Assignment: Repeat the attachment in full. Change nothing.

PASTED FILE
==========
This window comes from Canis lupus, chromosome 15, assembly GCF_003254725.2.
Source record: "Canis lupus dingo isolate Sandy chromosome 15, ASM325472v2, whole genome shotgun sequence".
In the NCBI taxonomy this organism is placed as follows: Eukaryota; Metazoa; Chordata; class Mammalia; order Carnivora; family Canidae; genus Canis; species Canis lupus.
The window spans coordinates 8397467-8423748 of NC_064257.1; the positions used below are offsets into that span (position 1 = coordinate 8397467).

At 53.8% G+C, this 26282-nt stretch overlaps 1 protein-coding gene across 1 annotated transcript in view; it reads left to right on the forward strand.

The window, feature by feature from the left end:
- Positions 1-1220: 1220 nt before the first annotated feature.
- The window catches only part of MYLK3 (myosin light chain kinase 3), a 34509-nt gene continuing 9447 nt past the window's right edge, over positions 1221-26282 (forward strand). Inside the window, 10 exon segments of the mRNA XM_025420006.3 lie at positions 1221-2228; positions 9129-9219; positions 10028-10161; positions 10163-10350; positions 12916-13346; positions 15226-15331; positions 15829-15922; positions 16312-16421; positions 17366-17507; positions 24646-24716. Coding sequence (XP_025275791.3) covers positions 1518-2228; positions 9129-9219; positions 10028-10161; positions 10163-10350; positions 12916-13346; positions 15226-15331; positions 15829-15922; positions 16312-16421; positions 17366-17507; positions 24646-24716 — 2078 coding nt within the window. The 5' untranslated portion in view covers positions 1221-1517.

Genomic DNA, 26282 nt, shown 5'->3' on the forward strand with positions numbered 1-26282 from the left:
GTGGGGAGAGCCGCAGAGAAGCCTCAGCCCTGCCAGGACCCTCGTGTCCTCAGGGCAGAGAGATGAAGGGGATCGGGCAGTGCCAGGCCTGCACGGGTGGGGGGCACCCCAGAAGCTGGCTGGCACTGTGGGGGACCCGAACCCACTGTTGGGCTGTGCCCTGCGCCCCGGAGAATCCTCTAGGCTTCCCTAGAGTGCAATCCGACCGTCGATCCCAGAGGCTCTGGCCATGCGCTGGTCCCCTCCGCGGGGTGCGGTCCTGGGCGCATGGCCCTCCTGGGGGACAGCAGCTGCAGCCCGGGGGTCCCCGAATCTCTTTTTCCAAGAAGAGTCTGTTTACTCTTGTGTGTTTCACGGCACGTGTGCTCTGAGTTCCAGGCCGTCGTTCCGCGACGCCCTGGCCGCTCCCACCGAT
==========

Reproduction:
This window comes from Canis lupus, chromosome 15, assembly GCF_003254725.2.
Source record: "Canis lupus dingo isolate Sandy chromosome 15, ASM325472v2, whole genome shotgun sequence".
In the NCBI taxonomy this organism is placed as follows: Eukaryota; Metazoa; Chordata; class Mammalia; order Carnivora; family Canidae; genus Canis; species Canis lupus.
The window spans coordinates 8397467-8423748 of NC_064257.1; the positions used below are offsets into that span (position 1 = coordinate 8397467).

At 53.8% G+C, this 26282-nt stretch overlaps 1 protein-coding gene across 1 annotated transcript in view; it reads left to right on the forward strand.

The window, feature by feature from the left end:
- Positions 1-1220: 1220 nt before the first annotated feature.
- The window catches only part of MYLK3 (myosin light chain kinase 3), a 34509-nt gene continuing 9447 nt past the window's right edge, over positions 1221-26282 (forward strand). Inside the window, 10 exon segments of the mRNA XM_025420006.3 lie at positions 1221-2228; positions 9129-9219; positions 10028-10161; positions 10163-10350; positions 12916-13346; positions 15226-15331; positions 15829-15922; positions 16312-16421; positions 17366-17507; positions 24646-24716. Coding sequence (XP_025275791.3) covers positions 1518-2228; positions 9129-9219; positions 10028-10161; positions 10163-10350; positions 12916-13346; positions 15226-15331; positions 15829-15922; positions 16312-16421; positions 17366-17507; positions 24646-24716 — 2078 coding nt within the window. The 5' untranslated portion in view covers positions 1221-1517.

Genomic DNA, 26282 nt, shown 5'->3' on the forward strand with positions numbered 1-26282 from the left:
GTGGGGAGAGCCGCAGAGAAGCCTCAGCCCTGCCAGGACCCTCGTGTCCTCAGGGCAGAGAGATGAAGGGGATCGGGCAGTGCCAGGCCTGCACGGGTGGGGGGCACCCCAGAAGCTGGCTGGCACTGTGGGGGACCCGAACCCACTGTTGGGCTGTGCCCTGCGCCCCGGAGAATCCTCTAGGCTTCCCTAGAGTGCAATCCGACCGTCGATCCCAGAGGCTCTGGCCATGCGCTGGTCCCCTCCGCGGGGTGCGGTCCTGGGCGCATGGCCCTCCTGGGGGACAGCAGCTGCAGCCCGGGGGTCCCCGAATCTCTTTTTCCAAGAAGAGTCTGTTTACTCTTGTGTGTTTCACGGCACGTGTGCTCTGAGTTCCAGGCCGTCGTTCCGCGACGCCCTGGCCGCTCCCACCGAT